Let’s start with the bad news: You should not submit to music blogs if your primary goal is to get new fans.
(And you should definitely not submit to organizations that try to scam you with paid placements.)
I run the site you’re reading right now. It’s a mid-level-ish music blog that’s decently respected in the industry – we’ve been around for six-plus years, have interviewed hundreds of artists, and have gotten added to a fair number of “best blogs” lists.
In October 2021, we had about 21,353 users hit our site. 20,772 of those people had never visited twostorymelody.com before in their lives.
Only 12.2% (2,889) had ever seen our site before.
Here’s the point: We’re a mid-sized music blog, and we have virtually no regular audience of our own.
Instead, our traffic comes from our artists. It works like this: We cover an act like Strawberry Guy. Strawberry Guy shares the article we write on social media. Strawberry Guy’s fans click the link, read the article, and think, “Nice!”
Then everyone goes their separate ways.
We write about other artists and Strawberry Guy’s fans never think about us again.
Most music blogs work this way.
(Shoot, the music industry as a whole works this way, but that’s a can of worms for another day.)
Yes, Two Story Melody’s traffic is only a drop in the bucket compared to traffic for some of the bigger blogs out there – but I keep up with a list of music blogs, and I can tell you that the model they’re using to bring in traffic is nearly universal.
Take Pitchfork. Pitchfork is one of the biggest music blogs in the known universe; they’re owned by Condé Nast, a massive media conglomerate that also holds GQ, The New Yorker, and Vogue, among many others.
My web crawler tells me Pitchfork gets about 6M visits to their site a month. That’s huge.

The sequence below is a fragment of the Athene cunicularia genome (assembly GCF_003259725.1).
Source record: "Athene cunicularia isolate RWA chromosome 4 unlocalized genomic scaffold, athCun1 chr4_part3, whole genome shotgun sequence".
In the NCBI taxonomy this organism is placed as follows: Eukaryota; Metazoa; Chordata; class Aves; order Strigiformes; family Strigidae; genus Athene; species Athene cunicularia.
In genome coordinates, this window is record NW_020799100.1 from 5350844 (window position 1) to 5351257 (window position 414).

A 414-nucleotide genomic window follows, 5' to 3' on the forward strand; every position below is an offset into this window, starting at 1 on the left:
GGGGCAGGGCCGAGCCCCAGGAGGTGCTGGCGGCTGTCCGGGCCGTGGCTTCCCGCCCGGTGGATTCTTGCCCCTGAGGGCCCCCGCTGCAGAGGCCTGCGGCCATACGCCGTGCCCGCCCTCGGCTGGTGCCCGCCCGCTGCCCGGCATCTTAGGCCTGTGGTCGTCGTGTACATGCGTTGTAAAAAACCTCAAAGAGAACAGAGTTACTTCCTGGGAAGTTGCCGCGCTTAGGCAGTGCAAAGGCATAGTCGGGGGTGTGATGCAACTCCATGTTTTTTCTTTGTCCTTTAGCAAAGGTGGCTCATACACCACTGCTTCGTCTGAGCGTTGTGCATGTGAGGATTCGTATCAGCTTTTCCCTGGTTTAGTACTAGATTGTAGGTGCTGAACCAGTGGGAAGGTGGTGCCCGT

But still – the truth is that most people (i.e., average, non-musician people) have never heard of Pitchfork. (Ask your mom or the cashier at the grocery store if you don’t believe me.) And most people who have heard of Pitchfork only read it when they want to see how badly it’s slamming their favorite band’s latest release.
Virtually nobody regularly reads written music publications anymore.
People used to regularly follow music blogs because they were the best places to find new music. Now, we have Spotify’s algorithm (and plenty of other options) for that – so music blogs don’t play nearly the same role in breaking new artists that they did 10 years ago.
And the takeaway is that getting covered in a music publication won’t get you very many new fans.
Which begs the question…
Is it even worth getting covered in music blogs anymore?
Yeah, of course. It absolutely still is.
Come on, I run a music blog – obviously I’m going to tell you submitting to music blogs is worthwhile. I’m a little biased, but I’m not blowing smoke.
Getting covered in music blogs still matters for three reasons:
1. Getting covered in music blogs strengthens your relationship to your existing audience.
In my eyes, this is the fundamental value of music blog coverage: It helps to strengthen your existing fanbase.
I like to use sports fandom to illustrate this. I’m a Steelers fan. Most mornings, I’ll spend ten minutes reading some sportswriter’s opinions on the team – and reading about the team actually makes me a bigger fan.